If the Walker Wingsail is so incredibly fast, why haven't people proved it on the racecourse? It could just have turned up in any one of the many races where there are no restrictive rules and burned everyone off to show the concept.

Double-surface sails have been tried for many years - it's getting on for a century. I've raced with double-surface luff sails for years and raced against double-surface sails. The former went well, but not as well as theory said, and the latter were terribly slow. I've got three wingmasts and have had others, and none of them is as fast in reality as in theory. In reality there are many problems with things like gust response that don't show up in the same way in theory and in aircraft.

It's good that you agree that rigid and soft sails have different advantages. I get frustrated by the people who claim that wingsails are superior all-round, when there is decades of practical experience to show that is not the case.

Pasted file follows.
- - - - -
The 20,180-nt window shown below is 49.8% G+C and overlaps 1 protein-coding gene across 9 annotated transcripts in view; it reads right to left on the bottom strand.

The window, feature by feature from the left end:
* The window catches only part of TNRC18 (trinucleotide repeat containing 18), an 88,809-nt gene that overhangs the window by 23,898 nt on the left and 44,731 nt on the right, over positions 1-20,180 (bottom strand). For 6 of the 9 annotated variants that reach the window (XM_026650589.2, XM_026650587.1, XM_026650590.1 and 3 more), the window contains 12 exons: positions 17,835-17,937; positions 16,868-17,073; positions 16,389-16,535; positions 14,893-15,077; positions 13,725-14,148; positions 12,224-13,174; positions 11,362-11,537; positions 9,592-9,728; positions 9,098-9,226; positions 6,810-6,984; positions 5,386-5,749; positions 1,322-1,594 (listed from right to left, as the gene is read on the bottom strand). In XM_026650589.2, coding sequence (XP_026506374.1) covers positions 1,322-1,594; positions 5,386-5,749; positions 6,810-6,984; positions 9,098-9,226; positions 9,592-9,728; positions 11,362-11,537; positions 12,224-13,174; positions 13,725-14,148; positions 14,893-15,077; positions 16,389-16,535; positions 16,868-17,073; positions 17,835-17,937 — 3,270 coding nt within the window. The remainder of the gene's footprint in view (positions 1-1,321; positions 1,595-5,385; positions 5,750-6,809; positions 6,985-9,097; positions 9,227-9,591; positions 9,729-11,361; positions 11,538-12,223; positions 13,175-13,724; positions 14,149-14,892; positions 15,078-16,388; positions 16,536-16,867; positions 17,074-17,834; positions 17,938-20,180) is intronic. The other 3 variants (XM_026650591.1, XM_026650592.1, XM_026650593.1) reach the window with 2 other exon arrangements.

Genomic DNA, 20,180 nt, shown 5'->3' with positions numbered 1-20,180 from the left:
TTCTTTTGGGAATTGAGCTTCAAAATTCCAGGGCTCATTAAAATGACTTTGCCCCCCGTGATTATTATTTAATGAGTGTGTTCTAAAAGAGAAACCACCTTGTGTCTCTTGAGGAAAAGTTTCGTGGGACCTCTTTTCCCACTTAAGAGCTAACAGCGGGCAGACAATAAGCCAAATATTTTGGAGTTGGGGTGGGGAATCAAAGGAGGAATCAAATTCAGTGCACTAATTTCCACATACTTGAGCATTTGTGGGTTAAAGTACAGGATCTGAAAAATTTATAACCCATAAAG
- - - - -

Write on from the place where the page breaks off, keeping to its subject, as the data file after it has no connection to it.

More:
__________________

__________________
Chris 249 is offline   Reply With Quote
Reply

Thread Tools
Display Modes Rate This Thread
Rate This Thread:

Posting Rules
You may not post new threads
You may not post replies
You may not post attachments
You may not edit your posts

BB code is On
Smilies are On
[IMG] code is On
HTML code is Off
Trackbacks are Off
Pingbacks are Off
Refbacks are Off


Similar Threads
Thread Thread Starter Forum Replies Last Post
Need Help with Walker Bay Dinghy aline Construction, Maintenance & Refit 8 11-02-2012 15:19
Walker Bay 10 DIY Stabilizer Tube andrewm Auxiliary Equipment & Dinghy 64 09-02-2012 11:45
Walker Bay Warranty: Sunburnt RIB Tubes Steve Pope Product or Service Reviews & Evaluations 48 08-09-2011 15:37
Does Anyone Remember this Book ? EtiennesGirl The Library 9 11-07-2011 10:07



Copyright 2002- Social Knowledge, LLC All Rights Reserved.

All times are GMT -7. The time now is 16:50.


Google+
Powered by vBulletin® Version 3.8.8 Beta 1
Copyright ©2000 - 2017, vBulletin Solutions, Inc.
Social Knowledge Networks
Powered by vBulletin® Version 3.8.8 Beta 1
Copyright ©2000 - 2017, vBulletin Solutions, Inc.

ShowCase vBulletin Plugins by Drive Thru Online, Inc.